Benefits for Widows a Tad Confusing

In the old days, widows were forced to live with their companions rather than get married, because if they married, they would lose their survivor Social Security benefits. But under current law, women can keep their widow’s benefits at long as they are at least 60 years old when they remarry. But marriage still has an effect on how much Social Security you receive.

Take the case of Bob and Carol and Ted and Alice. Bob and Carol were married for 14 years. They are now getting divorced. When Bob reaches 65, he will receive $750 per month in Social Security, based on his earnings.

At age 65, Carol is entitled to receive $250 per month in Social Security, based on her earnings. But since she was married to Bob for more than 10 years before they divorced, Carol can receive an amount equal to half of Bob’s benefit, $375 a month. This has no effect on Bob’s monthly check. Since $375 is greater than $250, Carol will receive benefits based on Bob’s earnings. (If Carol’s earned benefits were $450 per month, she would likely choose to receive benefits based on her own earnings. Sorry, she can’t have both.)

If Bob later marries Alice and they divorce after 10 years, Alice also would be entitled to receive $375 per month based on Bob’s earnings.? (No matter how many women he marries, Bob still gets his $750 per month.)

If Carol remarries a man we’ll call Ted, now Bob is out of the picture, and so are his Social Security benefits. Carol will be entitled to collect spousal benefits based on Ted’s earnings history, not Bob’s. But if Carol divorces Ted after being married to him for at least 10 years, guess what? She will be able to receive benefits based on the earning histories of either Bob or Ted or her own account, whichever is highest.

If Bob dies before Carol marries Ted, Carol will be entitled to widow’s benefits, which approximate Bob’s full Social Security benefit, as long as she doesn’t remarry before age 60. How much will she get? She will get Bob’s full benefit at age 65, but she can opt to collect as early as age 60 if she will settle for less.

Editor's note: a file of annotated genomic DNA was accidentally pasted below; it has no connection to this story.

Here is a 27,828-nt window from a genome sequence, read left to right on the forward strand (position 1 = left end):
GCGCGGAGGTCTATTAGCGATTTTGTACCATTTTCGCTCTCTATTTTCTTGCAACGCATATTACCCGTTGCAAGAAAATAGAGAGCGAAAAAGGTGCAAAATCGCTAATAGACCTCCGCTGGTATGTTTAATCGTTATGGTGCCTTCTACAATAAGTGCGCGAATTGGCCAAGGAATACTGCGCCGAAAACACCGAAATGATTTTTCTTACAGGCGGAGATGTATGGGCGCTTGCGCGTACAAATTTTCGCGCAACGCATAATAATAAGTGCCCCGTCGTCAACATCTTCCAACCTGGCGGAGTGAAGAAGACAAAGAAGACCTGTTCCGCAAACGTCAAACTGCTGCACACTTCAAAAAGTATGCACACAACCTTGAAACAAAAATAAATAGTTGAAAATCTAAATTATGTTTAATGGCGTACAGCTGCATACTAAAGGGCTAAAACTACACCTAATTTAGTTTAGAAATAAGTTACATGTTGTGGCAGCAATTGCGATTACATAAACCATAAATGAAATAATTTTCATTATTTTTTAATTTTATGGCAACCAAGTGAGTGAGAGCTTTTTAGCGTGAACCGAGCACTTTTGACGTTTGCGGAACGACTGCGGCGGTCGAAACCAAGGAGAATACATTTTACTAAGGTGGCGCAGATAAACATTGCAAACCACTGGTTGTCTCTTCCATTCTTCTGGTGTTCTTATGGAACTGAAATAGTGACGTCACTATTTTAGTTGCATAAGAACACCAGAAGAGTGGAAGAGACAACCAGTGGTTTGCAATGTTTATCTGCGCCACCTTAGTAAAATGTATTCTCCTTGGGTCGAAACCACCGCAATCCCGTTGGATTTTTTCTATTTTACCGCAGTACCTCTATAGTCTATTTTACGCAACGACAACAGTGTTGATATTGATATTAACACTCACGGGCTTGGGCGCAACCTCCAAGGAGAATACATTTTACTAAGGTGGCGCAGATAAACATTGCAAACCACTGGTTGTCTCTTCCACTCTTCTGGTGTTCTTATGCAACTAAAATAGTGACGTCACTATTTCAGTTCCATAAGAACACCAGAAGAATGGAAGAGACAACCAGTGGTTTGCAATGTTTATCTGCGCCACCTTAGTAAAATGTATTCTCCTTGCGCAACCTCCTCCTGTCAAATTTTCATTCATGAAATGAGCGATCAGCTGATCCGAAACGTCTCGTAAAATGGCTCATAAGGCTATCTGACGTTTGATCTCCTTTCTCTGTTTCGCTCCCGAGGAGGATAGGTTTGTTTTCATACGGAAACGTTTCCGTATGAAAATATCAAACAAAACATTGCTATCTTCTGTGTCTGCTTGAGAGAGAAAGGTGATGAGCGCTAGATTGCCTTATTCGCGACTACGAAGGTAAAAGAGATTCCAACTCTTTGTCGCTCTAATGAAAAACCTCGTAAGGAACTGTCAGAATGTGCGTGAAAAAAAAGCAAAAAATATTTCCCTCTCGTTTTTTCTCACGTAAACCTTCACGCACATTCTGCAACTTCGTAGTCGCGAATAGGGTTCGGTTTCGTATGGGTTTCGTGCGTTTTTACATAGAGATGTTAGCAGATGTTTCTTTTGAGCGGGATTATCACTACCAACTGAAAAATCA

And if Alice is still married to Bob when he dies, Alice will also receive full widow’s benefits. And you were wondering why Social Security may go broke in 2032!

 

Comments

  1. I am 92 years old, have been a widow for 20 years, have no dependants, what is the standard deduction for U. S. income tax report?

  2. Kay Madden says:

    I was widowed in 2007 after 24 years of marriage. I remarried in 2011 at age 51 to Lee. We are now separated, and the separation ends in March of 2014. Lee will probably file for divorce at that time. Am I entitled to SSA from either of my husbands?

    • Once you are divorced, you will be entitled to widow benefits based on your deceased spouse’s social security record. You are currently entitled to spousal benefits based on Lee’s record, but those benefits will end upon divorce.

  3. I am a 60 year old widow. I plan to work till age 66 and by then my income will be higher than my husband’s who passed away 7 years ago at age 58. Should I take widow’s benefits now or wait. My income is above the limit.

    • Start collecting reduced widow’s benefit as soon as possible (age 60 is the earliest possible age) and wait as long as possible – to age 70 – to start collecting your own retirement benefit. The fact that you are collecting widow’s benefits early doesn’t affect your ability to collect your full benefits at age 66+, and if you wait until age 70 to collect your own benefits they will be enhanced by 8% a year for each year you wait after your full retirement age.

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